# Homework Help: 2nd order Differential Eq. - Reduction of Order

1. Oct 6, 2012

### leonida

I have a problem with differential equations - 2nd order - reduction of order

my problem is as follows:
$$(x − 1)y" − xy' + y = 0 , x > 1 ; y_1(x) = e^x$$

solving this type of diff. eq. says to use $$y=y_1(x)V(x)$$ which gives me $$y=Ve^x$$ differentiating y gives me
$$y'=V'e^x$$ &
$$y''=V''e^x$$

when pluged into original equation i have

$$(x-1)e^xV''-xe^xV'=0$$ with substitution $$V'=u$$

from this point on i am not sure whether i should omit (x-1) since x>1 and cannot be zero, or should i include it. But no matter which road i take, i get a solution that includes some combination of ex . book gives me solution as x, which, upon check is the right solution.. help how to get there is appreciated !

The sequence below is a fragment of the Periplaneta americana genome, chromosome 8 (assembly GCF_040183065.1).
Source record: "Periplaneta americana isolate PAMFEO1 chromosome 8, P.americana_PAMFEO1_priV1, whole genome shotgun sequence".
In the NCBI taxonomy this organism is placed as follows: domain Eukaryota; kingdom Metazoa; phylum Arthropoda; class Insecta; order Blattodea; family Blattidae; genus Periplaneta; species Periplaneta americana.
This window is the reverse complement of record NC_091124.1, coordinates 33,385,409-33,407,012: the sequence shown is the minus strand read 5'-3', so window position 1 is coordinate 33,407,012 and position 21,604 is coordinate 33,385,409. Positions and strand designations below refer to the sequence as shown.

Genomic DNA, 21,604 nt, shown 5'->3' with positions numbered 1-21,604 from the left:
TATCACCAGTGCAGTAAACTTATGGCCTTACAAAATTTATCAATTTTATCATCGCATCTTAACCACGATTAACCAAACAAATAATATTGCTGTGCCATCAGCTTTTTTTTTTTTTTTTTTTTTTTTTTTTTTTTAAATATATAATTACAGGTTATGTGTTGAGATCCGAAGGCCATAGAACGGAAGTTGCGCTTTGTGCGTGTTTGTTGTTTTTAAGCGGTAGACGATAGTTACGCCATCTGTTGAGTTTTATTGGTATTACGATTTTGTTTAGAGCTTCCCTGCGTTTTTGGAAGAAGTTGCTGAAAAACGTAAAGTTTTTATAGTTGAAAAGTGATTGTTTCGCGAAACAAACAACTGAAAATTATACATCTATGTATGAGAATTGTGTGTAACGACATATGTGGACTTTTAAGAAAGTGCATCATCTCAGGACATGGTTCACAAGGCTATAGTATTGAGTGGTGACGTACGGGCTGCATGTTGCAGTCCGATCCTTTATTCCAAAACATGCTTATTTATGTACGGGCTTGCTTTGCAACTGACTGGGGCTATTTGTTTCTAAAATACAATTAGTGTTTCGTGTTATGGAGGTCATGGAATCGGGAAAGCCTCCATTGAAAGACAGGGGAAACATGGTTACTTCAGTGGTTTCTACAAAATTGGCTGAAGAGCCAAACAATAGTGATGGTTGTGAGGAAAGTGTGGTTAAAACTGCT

2. Oct 6, 2012

### 206PiruBlood

Don't forget the product rule when differentiating.

3. Oct 7, 2012

### leonida

206,
thanks for the help. i always forget to apply this rule.. but still this does not lead me to the answer....

so.. i Have
$$y=Ve^x$$
$$y'=V'e^x + Ve^x$$
$$y''=V''e^x + 2V'e^x+Ve^x$$
pluging back in original equations gives me
$$(x-1)V''e^x+2V'e^x+V'xe^x=0$$
setting all the members with V=0 and factoring out ex, since it cannot be zero i am left with
$$(x-1)V''+V'(x+2)=0$$
substituting V'=u
$$u'=-u (x+2)/(x-1)$$
$$du/u=-(x+2)dx/(x-1)$$
this gives me wild answer, and i need to be at y2=x